By Mike on Friday, June 20, 2008, 19:49 - Permalink
June 2008 - A new supermarket price war has been declared, The weapons in this war are... sausages
One of the major UK supermarket chains announced their intention to start selling sausages for two pence each. Two English Pennies for a sausage.
Other supermarkets jumped hastily on the bandwagon, matching the offer.
Obviously, this sparked a bit of attention from the media, food critics and writers, gourmands, food enthusiasts and assorted other interested parties. Would the sausages be fit for human consumption? Would they contain any meat at all? Was this a sign of the apocalypse?
Let's find out
I'm sure I'm not the first to write about this, but I decided to investigate. I bought, examined, cooked and ate a pack of these famously cheap sausages - and I'm going to tell you all about it.
The Famous 2p Sausages
Here they are - this pack of eight bangers cost me 16 pence.
The first - and probably most important - thing to note, is that these are not sausages that have been specially manufactured to be sold at 16 pence a pack - they are in fact just Tesco's own 'value' brand sausages - that have always been available in this form and recipe.
So what we're seeing here is not a sausage phenomenon - it's merely a promotional one.
Examining The Pack
Before we get to the sausages themselves, let's take a good, close look at the information provided on the pack...
The Front label
454g of sausages - 56g per sausage (I tested this and the declared weight was true), or 28g of sausage per penny.
There's an at-a-glance nutrition information panel on there - pointing out that two of these sausages contributes one-third of your RDA of salt, and one-fifth of your RDA of saturated fat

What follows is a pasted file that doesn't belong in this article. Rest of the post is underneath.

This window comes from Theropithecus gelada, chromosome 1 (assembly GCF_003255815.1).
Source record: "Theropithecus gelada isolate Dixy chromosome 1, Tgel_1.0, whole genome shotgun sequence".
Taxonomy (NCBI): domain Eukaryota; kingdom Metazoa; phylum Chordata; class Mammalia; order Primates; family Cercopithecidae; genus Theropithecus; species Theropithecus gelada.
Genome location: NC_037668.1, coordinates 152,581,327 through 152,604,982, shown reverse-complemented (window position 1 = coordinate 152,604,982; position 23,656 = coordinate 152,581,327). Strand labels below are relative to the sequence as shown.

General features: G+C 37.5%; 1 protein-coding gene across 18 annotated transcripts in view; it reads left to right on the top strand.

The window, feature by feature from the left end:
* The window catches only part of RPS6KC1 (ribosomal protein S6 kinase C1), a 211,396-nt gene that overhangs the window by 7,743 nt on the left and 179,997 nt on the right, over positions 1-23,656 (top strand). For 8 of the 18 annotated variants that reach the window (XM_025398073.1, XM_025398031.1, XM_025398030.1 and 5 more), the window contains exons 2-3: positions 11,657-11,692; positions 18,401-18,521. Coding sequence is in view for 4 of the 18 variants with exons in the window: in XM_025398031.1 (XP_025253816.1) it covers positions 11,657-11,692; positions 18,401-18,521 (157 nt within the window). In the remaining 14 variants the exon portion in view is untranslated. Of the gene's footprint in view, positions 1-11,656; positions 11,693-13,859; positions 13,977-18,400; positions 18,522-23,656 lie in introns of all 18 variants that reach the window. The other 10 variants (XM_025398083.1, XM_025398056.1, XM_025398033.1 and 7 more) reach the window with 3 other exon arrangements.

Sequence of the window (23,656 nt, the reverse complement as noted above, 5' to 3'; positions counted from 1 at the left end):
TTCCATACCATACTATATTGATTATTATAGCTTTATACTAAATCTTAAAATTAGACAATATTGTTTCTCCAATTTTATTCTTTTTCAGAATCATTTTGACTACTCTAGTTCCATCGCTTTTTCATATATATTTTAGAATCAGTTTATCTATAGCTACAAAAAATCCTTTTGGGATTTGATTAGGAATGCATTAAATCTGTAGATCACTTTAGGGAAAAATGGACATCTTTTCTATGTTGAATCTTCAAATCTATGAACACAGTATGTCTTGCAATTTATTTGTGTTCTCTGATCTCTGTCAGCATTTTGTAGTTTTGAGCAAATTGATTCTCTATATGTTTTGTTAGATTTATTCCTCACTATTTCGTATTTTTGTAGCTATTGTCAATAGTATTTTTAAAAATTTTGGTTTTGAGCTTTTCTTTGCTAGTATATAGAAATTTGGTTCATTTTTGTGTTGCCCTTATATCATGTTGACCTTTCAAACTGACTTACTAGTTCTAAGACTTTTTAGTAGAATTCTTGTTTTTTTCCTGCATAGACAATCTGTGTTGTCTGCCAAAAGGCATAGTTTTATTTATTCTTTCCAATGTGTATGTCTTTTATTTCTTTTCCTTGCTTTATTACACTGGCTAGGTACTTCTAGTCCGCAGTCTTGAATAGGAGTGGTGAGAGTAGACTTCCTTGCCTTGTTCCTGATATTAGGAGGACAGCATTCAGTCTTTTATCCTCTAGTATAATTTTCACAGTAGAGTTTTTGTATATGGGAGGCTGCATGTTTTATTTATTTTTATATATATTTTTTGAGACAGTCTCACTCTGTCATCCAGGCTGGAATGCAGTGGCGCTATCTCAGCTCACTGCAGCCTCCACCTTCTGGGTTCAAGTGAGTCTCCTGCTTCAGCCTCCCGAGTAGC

The front label also informs us that the pork in the sausages is produced according to Tesco's livestock standards - which, on its own, means nothing much at all (its not as if they would sell them something that fell short of their standards - that's what standards are for - isn't it?)
Tesco's policies on livestock can be perused here - they seem fairly reasonable, although I'm sure animal welfare campaigners would probably pick them up on lack of quantitative data. Take a look and make up your own mind...
The Ingredients And Nutrition Panels
Crikey, that's a lot of text. Let's try to summarise the composition:
40% Pork, supplemented with a stabilised mix of water, fat and wheat starch, protein and flour, plus some other stuff for flavouring and preservation, plus rusks.
That's not a particularly large amount of meat (around 60% is typical for standard bangers - 'butcher' sausages typically contain more still), but at the same time, it's not astonishingly low either - I've seen other brands - even those not specifically marketed as low budget foods - with a smaller percentage.
This is where I got a bit confused - because I can't make the figures add up. The chart below is taken from the stated breakdown per 100g of raw product:
The stated nutritional components add up to 46.2% of the sausage - we know there's less than 40% water, because the ingredients have to be stated in descending order of quantity. So there's at least 14% - probably more - of the sausage that isn't fat, protein, carbohydrate, fibre, or water, despite it having to be from one or more of the declared ingredients.